• When tested against the 21 Oncotype gene panel, increasing RS was associated with increasing pCR

Methods of MDACC Cohort

  • To assess the response-discriminating value of the pCR-associated genes in the Milan samples, DNA microarray results from 82 patients with locally advanced breast cancer treated at MD Anderson Cancer Center were studied. Samples were obtained via FNA before starting preoperative chemotherapy with 12 weeks of paclitaxel followed by fluorouracil, doxorubicin, and cyclophosphamide (FAC) x 4 courses. The definition of pCR at surgery was the same.
  • Microarray technology was used to analyze these samples, and cDNA was hybridized to an Affymetrix U133A GeneChip array. They used 79 of the 86 predictive genes in 179 individual probe sets.

Results of MDACC Cohort

  • In the MD Anderson cohort, 21 patients (26%) had a pCR.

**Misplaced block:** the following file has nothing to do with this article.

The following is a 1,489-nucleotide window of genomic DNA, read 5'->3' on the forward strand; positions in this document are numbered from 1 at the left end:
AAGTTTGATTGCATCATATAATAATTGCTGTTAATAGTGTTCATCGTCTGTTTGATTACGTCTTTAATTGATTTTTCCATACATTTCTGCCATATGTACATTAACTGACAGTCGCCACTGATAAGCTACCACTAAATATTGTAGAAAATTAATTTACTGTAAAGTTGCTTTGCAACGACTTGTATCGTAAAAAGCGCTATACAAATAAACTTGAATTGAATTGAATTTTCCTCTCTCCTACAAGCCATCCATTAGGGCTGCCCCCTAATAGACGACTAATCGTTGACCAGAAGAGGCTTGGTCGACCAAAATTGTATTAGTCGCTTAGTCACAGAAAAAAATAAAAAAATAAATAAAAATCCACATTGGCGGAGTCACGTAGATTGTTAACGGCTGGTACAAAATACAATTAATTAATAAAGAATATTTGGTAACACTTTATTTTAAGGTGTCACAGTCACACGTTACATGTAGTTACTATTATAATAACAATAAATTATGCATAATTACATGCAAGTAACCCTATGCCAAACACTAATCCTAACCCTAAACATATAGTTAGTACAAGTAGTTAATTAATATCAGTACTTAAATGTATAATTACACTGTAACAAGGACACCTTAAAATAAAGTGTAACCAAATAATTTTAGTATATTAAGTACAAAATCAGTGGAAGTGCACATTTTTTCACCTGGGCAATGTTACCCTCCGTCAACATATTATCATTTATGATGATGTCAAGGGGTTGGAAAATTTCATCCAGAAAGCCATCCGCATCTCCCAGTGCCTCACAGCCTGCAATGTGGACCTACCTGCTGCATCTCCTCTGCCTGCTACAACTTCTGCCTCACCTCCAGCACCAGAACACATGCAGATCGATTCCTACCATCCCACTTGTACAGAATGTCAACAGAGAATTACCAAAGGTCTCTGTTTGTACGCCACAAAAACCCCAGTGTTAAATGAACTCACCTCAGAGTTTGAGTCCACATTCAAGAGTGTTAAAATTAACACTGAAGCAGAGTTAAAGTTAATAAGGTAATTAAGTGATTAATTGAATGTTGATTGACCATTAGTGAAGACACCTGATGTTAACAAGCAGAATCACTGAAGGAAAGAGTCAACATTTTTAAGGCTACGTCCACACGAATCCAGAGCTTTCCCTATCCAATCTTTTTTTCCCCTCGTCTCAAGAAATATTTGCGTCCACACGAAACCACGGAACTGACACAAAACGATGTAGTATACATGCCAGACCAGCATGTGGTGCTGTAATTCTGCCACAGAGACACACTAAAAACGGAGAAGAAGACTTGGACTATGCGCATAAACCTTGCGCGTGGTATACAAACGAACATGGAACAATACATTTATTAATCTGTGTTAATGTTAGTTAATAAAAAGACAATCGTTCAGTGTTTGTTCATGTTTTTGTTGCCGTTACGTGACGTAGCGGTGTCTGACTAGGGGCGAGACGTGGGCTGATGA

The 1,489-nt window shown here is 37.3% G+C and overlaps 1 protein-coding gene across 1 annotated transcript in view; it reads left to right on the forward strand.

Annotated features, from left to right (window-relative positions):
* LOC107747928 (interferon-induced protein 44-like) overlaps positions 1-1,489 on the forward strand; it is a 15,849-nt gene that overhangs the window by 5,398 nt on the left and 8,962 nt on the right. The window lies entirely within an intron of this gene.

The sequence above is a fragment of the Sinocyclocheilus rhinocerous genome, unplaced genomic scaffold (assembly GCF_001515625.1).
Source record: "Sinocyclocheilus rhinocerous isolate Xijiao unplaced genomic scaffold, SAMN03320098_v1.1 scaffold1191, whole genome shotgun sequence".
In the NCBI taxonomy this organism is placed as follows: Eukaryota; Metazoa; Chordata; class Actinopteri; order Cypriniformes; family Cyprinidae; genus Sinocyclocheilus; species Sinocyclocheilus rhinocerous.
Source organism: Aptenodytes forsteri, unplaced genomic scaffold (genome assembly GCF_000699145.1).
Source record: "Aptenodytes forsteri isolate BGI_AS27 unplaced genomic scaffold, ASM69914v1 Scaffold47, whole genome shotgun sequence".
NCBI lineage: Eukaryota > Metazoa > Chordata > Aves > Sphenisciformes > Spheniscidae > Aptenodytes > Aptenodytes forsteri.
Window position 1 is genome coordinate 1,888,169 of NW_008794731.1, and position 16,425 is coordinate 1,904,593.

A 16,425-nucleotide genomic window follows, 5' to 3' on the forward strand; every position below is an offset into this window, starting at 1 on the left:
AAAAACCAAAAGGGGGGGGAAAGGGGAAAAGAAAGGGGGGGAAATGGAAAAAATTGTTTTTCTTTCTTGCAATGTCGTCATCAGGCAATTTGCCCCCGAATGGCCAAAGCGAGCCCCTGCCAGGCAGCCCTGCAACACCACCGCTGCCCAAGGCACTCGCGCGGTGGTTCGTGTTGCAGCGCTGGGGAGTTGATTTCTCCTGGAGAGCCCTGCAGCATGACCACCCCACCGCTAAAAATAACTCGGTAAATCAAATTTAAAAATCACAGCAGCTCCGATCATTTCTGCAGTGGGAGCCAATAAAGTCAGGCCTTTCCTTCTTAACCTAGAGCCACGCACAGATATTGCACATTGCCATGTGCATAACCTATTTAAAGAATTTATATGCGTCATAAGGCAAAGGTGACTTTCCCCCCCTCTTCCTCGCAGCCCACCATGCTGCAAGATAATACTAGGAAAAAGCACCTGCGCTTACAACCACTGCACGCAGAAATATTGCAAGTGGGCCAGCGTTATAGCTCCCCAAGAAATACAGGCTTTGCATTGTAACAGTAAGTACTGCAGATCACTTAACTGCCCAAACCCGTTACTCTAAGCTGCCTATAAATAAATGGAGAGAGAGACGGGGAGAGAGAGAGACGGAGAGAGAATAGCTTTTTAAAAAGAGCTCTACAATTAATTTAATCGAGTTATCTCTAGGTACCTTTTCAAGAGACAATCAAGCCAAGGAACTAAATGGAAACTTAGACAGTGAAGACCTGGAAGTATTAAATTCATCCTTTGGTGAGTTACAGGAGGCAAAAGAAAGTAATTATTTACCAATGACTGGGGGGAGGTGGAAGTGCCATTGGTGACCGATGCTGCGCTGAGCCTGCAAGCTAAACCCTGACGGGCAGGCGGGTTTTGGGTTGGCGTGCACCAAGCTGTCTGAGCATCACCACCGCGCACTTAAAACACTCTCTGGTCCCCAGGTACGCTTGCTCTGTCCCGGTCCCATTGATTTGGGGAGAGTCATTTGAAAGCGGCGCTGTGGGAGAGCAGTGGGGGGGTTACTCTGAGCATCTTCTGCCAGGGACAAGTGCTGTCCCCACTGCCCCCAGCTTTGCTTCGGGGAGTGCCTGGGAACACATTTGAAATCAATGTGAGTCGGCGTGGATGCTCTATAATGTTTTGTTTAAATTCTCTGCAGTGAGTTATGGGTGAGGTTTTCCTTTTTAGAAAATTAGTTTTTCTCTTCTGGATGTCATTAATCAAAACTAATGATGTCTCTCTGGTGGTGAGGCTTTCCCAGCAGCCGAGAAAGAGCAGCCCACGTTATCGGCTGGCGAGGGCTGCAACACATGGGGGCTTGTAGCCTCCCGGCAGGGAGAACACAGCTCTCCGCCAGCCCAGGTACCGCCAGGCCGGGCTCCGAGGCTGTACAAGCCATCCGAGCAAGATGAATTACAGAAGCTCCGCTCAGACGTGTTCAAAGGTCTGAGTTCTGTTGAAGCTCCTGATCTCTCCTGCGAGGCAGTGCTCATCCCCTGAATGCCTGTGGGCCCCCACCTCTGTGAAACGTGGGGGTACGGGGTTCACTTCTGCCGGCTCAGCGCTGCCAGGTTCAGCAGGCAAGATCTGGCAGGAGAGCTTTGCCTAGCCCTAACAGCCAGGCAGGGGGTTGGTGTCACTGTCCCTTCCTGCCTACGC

• Thirty-seven probe sets corresponding to 24 genes demonstrated strongly significant correlation with pCR (p<0.05); an additional 32 genes correlated with p<0.1.
  • Two clusters were revealed, one with 39 cases and 5pCRs (12%) and another with 43 cases and 16 pCRs (37%).


In the last few years, several papers have been published seeking a specific gene set that will predict for outcome or response to therapy in cancer patients. The Oncotype DX assay was tested in over 400 patients from three different populations, and further validated in the study referenced above. The current study is hypothesis- generating, but it is still too early to tell whether a subset of the 86 original genes is predictive for pathologic response. The original model was tested in 89 patients, of whom only 12% had a pCR. The authors state that with this low number, they would expect a 22% false discovery rate when testing 384 genes. It is encouraging that many of the genes also predicted for pCR in the MDACC cohort, and that the direction of effect was the same in all cases. The concept of choosing specific chemotherapy, or whether or not to give chemotherapy, based on certain genetic profiles is very interesting, and we will await further validation of this study in additional patient populations to determine its clinical applicability.